Newspaper journalists taking photos

View all News

news round-up 31.3.17

(Posted on 31/03/17)


The Great Repeal Bill and EU:

Brexit Secretary David Davis confirmed that European case law will continue to have a bearing in British court decisions.

Mr Davis described the three key elements of his White Paper into the Great Repeal Bill: repealing the 1972 European Communities Act, converting all EU law into UK law, and giving ministers the ability to tweak laws they wish to get rid of – the so-called Henry VIII powers*.

"For as long as EU-derived law remains on the UK statute book, it is essential there is a common understanding of what that law means,” he said. "The Government believes this is best achieved by providing continuity in how that law is interpreted before and after exit day.

"To maximise certainty therefore, the bill will provide that any question as to the meaning EU law which has been converted to UK law, will be determined in the UK courts by reference to European Court of Justice case law as it exists on the day we leave the European Union.”

In response, Shadow Brexit Secretary Keir Starmer said: "There should be no change to rights and protections without primary legislation - that is a starting and basic principle, and the same goes for policy.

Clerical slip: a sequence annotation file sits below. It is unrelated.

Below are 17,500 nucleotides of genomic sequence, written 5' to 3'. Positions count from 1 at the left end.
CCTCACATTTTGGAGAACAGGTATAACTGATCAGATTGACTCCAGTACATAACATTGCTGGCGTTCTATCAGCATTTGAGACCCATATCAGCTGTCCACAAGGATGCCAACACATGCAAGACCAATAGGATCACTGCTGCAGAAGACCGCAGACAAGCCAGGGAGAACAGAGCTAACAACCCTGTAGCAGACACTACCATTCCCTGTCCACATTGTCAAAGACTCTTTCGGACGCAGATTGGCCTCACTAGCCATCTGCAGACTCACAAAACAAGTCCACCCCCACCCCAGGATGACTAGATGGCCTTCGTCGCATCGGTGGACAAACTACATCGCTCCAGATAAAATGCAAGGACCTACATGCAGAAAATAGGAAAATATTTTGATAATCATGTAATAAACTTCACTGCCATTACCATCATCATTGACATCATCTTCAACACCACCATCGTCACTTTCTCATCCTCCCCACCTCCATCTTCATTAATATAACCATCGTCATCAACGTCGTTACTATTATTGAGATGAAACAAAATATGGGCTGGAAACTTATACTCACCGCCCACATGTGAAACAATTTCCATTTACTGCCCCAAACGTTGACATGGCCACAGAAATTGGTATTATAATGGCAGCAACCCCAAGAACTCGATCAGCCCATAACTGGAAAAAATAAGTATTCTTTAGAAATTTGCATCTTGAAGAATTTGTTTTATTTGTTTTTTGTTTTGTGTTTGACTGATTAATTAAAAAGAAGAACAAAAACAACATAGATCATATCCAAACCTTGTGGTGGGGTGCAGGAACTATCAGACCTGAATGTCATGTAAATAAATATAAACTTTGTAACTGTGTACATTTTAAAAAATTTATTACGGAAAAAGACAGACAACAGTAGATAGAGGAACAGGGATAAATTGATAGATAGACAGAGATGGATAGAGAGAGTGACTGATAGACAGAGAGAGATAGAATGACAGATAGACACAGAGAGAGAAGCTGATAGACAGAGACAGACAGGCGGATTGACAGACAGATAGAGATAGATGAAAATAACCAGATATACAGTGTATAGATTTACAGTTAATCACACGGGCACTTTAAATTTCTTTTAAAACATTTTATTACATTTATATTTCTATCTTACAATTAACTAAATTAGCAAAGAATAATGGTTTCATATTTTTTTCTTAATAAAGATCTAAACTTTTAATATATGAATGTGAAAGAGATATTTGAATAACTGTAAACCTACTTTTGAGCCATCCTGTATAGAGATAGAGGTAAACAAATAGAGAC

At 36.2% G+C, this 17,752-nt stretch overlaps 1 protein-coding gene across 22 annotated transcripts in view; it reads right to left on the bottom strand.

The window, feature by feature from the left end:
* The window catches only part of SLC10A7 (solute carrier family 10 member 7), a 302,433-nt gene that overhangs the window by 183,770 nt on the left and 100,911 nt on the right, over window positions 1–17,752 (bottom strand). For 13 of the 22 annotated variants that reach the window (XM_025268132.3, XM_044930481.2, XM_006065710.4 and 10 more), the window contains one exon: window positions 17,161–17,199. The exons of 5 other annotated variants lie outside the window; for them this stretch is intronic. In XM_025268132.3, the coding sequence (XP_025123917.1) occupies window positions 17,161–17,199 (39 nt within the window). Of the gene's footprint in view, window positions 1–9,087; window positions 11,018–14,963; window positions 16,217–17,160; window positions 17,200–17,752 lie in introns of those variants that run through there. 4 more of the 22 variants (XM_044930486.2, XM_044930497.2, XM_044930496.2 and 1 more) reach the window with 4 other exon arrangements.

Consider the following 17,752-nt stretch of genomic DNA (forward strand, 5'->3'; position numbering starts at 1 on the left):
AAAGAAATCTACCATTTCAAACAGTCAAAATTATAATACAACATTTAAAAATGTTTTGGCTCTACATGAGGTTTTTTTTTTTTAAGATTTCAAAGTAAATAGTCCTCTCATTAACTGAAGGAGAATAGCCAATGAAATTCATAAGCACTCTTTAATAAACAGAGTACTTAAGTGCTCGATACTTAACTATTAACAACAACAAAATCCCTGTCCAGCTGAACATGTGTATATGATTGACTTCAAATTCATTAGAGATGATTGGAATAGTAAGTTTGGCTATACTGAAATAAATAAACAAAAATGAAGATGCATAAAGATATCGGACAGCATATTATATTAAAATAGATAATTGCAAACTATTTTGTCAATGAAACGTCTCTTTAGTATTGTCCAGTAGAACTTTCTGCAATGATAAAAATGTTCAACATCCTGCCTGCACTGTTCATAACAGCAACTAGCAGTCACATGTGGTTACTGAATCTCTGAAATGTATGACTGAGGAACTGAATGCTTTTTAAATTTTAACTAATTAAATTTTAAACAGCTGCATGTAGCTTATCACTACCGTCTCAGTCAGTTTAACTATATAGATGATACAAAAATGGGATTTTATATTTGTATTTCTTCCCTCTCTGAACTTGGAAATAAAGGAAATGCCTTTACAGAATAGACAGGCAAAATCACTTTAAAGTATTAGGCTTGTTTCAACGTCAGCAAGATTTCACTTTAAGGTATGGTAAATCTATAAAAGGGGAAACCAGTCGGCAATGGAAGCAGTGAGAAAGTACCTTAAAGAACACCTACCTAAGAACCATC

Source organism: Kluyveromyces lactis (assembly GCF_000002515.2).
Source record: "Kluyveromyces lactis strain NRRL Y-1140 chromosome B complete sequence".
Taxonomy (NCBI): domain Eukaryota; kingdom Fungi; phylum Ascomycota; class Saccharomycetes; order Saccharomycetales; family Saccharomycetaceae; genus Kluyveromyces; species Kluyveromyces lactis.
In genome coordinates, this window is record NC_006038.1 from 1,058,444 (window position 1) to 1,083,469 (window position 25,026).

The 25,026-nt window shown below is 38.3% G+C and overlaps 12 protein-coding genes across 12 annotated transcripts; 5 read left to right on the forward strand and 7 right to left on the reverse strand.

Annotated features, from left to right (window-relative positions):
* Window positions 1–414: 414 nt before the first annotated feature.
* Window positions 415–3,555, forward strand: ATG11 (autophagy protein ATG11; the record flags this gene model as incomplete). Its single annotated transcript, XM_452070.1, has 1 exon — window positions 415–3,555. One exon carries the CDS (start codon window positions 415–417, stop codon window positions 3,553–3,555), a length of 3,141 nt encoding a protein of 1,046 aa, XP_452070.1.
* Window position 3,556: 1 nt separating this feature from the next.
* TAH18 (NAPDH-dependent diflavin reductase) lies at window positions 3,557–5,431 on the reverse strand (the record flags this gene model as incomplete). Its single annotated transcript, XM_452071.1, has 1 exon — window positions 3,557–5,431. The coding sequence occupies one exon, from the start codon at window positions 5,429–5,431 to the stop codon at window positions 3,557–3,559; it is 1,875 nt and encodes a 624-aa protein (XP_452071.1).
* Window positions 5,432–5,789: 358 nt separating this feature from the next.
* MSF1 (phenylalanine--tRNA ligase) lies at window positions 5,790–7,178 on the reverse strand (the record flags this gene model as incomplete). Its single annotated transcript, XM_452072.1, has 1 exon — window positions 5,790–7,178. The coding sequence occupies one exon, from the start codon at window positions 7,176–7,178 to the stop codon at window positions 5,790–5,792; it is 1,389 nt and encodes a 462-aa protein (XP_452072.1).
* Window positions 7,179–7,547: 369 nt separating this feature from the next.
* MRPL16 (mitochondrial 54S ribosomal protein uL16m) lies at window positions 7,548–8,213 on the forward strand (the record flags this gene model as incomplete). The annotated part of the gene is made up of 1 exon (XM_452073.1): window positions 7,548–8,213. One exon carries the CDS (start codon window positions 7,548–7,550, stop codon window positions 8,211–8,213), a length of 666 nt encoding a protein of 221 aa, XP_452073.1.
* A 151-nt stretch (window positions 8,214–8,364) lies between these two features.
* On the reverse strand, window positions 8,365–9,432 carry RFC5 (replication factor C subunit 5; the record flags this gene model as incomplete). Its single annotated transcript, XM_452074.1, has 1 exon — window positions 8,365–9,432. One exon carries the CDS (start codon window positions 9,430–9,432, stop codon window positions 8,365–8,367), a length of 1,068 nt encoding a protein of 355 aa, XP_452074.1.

"I add this, when we see the Bill there should be no power to change rights and obligations and protections in the future by delegated legislation. I ask (Mr Davis) to provide assurance on those basic principles this morning, and I ask him to look again at safeguards for the delegated legislation procedures that are proposed.

"This morning we need an assurance from (Mr Davis) that he will face down those on his own side who will not be able to resist the temptation to water these rights and protections down before they're even put into this Bill."

* conferred on King Henry VIII by the Statute of Proclamations, 1539, before most members of the House of Lords and the judiciary were even born.